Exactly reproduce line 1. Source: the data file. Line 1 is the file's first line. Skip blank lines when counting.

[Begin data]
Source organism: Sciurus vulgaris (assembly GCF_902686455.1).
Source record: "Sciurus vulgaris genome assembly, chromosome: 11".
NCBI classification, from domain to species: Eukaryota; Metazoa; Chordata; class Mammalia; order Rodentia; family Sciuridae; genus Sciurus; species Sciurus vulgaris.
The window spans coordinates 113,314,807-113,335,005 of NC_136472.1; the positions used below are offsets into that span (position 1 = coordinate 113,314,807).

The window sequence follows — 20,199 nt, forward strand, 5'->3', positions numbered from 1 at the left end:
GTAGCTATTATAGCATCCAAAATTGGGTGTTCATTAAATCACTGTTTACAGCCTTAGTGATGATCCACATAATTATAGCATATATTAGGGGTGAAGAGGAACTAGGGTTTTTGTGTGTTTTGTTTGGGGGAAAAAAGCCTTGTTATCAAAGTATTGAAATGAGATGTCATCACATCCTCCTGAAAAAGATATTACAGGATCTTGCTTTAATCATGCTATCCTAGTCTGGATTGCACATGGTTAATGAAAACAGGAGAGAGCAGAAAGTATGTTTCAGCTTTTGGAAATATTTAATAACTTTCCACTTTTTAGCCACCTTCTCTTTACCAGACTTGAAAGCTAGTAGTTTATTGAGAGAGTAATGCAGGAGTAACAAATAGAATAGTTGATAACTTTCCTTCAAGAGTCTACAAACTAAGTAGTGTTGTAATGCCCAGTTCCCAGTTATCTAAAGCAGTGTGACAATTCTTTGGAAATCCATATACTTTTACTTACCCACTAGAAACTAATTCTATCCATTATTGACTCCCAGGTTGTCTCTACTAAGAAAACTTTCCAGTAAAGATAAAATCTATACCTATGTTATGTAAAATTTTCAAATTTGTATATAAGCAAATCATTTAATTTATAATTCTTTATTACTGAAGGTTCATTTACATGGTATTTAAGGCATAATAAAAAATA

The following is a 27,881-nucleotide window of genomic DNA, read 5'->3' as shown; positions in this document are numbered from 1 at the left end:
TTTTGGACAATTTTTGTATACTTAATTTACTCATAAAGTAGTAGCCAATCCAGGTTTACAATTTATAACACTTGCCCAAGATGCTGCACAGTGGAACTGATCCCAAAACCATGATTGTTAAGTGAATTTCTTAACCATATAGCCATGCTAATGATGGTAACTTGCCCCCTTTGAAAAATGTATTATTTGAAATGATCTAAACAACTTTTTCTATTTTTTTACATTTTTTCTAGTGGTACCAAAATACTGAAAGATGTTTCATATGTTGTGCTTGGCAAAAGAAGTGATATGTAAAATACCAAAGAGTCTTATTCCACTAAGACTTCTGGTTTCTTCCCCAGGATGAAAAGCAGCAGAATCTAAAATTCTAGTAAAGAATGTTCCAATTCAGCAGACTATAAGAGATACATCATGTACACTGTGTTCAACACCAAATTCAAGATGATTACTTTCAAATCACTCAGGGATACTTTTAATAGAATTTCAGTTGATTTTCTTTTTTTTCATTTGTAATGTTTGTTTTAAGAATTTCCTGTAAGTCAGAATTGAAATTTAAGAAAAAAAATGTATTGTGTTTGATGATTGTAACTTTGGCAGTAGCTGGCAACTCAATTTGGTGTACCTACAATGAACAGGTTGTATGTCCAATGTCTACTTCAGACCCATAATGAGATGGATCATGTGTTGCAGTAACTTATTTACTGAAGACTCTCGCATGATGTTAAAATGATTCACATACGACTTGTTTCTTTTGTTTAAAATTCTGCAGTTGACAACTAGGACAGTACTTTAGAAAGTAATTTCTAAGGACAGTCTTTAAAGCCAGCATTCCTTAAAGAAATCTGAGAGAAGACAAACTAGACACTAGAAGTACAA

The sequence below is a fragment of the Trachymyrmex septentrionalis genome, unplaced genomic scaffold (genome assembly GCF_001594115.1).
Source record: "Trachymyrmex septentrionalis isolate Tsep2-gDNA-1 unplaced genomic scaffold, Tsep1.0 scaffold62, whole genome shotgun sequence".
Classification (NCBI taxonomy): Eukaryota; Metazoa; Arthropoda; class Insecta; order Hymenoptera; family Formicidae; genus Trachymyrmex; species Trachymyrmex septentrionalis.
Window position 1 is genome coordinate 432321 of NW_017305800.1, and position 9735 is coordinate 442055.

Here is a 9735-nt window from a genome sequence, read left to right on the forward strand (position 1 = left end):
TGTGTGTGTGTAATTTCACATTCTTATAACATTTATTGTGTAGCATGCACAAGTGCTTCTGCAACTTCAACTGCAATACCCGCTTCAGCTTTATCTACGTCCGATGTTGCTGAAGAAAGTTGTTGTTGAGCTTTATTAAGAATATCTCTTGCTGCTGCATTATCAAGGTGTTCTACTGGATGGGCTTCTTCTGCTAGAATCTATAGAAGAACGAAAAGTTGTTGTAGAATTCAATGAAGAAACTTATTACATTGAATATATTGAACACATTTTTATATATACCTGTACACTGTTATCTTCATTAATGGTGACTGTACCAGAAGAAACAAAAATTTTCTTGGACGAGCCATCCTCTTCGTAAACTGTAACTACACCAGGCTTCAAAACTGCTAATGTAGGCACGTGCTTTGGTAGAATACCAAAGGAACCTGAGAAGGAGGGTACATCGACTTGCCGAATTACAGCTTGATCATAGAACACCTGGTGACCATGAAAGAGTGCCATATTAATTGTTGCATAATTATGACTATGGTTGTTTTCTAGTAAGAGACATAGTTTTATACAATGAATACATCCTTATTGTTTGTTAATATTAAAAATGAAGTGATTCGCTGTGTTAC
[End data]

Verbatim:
Source organism: Sciurus vulgaris (assembly GCF_902686455.1).